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Comment Re:What? (Score 1) 770

You're reading the chart wrong. The chart states that the iPhone 3G, released in June 2008, ran the current OS for three years after release, which is correct: the iPhone 3G was updated to iOS 4.2.1, which was released on November 22, 2010, and it continued to run the current major iOS 4.x series until iOS 5 was released in October 2011. (Granted, it stopped receiving updates in March 2011 with iOS 4.3, but that was still the same major version series.)

The iPhone 3GS, meanwhile, will likely get support for at least 4 years, given that Apple is still selling the iPhone 3GS and, historically, provides at least 2 years of support.

As for the Samsung Galaxy, which Galaxy? The Samsung i5500 is pre-loaded with Android v2.1, in the summer of 2011. That's 2 major releases behind!

The Samsung Galaxy S II, meanwhile, was shipped with Android v2.3, which is still the current version (4.0 hasn't shipped yet). It's rumored to be getting ICS, which is good, but previous Samsung phones were also promised to get updates...which never happened. So we'll need to wait-and-see.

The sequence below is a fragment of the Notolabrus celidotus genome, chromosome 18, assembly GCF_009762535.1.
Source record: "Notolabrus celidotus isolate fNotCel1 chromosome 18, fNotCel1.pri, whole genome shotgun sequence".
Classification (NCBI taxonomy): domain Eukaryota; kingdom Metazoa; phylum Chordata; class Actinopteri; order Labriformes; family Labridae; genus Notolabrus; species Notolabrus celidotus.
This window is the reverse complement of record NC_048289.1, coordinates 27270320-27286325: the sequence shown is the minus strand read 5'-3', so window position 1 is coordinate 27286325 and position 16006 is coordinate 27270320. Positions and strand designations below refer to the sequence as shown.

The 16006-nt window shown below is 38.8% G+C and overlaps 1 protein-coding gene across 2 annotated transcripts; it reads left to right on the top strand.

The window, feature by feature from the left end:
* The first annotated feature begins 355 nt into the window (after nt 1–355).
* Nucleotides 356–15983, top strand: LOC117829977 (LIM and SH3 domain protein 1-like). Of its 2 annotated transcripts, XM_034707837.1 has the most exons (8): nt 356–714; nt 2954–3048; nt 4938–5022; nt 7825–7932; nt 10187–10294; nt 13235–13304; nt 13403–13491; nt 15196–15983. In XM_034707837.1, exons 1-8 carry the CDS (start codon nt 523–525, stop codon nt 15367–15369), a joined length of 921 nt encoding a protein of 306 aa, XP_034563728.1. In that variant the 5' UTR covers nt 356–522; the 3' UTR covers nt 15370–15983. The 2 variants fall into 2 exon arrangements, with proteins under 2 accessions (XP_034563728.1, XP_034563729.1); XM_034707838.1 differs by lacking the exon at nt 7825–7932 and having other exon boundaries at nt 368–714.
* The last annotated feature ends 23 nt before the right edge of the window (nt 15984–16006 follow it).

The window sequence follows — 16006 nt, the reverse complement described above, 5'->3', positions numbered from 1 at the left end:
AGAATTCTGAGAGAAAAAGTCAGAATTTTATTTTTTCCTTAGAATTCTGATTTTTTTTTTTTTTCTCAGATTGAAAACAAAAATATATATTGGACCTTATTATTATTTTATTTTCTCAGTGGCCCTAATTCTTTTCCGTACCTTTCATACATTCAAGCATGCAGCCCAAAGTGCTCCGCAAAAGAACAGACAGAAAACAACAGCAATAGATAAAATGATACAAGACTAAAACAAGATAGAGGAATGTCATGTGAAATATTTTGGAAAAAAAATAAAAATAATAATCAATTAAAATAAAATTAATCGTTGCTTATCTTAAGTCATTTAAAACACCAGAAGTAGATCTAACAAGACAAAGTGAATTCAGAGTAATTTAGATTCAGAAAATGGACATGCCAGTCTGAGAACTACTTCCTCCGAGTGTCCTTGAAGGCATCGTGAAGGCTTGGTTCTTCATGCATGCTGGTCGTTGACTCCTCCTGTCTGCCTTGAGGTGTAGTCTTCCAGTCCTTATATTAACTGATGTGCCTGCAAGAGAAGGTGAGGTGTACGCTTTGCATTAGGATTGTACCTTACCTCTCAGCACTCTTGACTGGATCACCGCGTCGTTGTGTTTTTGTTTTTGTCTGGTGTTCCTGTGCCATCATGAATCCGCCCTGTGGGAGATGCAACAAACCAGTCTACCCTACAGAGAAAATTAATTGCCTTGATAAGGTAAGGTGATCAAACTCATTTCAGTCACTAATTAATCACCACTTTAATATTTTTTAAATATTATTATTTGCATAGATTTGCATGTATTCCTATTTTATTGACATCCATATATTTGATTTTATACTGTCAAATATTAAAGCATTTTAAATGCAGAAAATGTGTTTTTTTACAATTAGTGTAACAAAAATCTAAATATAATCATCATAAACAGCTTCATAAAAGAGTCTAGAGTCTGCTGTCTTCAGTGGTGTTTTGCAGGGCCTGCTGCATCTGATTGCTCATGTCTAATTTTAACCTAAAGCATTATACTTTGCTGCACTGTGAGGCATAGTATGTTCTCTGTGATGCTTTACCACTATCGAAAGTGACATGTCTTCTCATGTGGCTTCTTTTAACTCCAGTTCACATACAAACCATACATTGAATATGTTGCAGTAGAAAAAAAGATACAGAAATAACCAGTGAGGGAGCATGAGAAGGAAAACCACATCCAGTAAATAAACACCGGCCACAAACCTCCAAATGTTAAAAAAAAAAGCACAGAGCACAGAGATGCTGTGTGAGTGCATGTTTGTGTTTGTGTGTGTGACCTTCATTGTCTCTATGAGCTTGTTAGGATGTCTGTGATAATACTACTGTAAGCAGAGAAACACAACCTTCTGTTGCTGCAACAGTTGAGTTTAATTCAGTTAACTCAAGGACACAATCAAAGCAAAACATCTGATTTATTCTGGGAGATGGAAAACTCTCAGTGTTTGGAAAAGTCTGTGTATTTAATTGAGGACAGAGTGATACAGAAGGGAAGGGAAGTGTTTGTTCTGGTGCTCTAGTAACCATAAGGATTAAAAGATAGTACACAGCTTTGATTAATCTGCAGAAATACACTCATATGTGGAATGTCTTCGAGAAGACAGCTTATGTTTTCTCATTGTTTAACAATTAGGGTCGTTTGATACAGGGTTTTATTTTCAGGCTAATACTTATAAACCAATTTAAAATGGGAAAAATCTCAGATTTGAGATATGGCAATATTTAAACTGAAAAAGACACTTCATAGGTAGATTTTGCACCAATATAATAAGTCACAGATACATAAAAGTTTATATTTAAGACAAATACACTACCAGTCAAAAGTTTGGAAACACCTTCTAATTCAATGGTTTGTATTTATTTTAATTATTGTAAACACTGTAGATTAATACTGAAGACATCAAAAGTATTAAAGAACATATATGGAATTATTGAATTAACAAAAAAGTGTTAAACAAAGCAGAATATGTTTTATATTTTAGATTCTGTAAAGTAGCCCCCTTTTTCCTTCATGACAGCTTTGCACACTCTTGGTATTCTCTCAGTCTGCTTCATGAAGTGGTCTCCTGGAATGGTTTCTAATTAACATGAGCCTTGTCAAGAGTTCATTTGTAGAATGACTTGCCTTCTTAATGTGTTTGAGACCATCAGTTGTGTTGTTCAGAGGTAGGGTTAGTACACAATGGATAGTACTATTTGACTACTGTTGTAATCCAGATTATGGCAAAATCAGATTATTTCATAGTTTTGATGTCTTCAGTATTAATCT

Comment Re:Launch Times? (Score 2, Insightful) 327

My guess is approximately zero seconds, as Apple is sure to kill this.

Why would Apple want to kill this?

MonoTouch is not significantly different from Unity 3D, which has been used to create over 40 games for iPhone already.

The primary difference is, instead of needing to create user interfaces purely atop GL, you can use the CocoaTouch libraries and get native buttons, frames, html controls, etc.

Comment Re:Ballmer -1 Troll (Score 1) 1147

Microsoft did rebuild Windows from the ground up as a modern operating system. That was Windows NT (as compared with Windows 3.0) back in 1993. Thus, they predated the "let's rebuild the OS from scratch" thing that Apple did by 8 years.

That said, even as a modern operating system, it has a number of anachronisms kept primarily for backward compatibility with legacy 16-bit code, and has even more backward compatibility "hacks" for poorly written 32-bit apps (see the oldnewthing archives -- lots of apps do stupid things), but their priority is keeping existing code working, instead of breaking existing (poorly written) apps. I can't fault them for this.

The only thing removing such anachronisms would do is prevent older programs from working, which really does no one any good (unless you like the thought of Microsoft shooting their own lower-torso off...)

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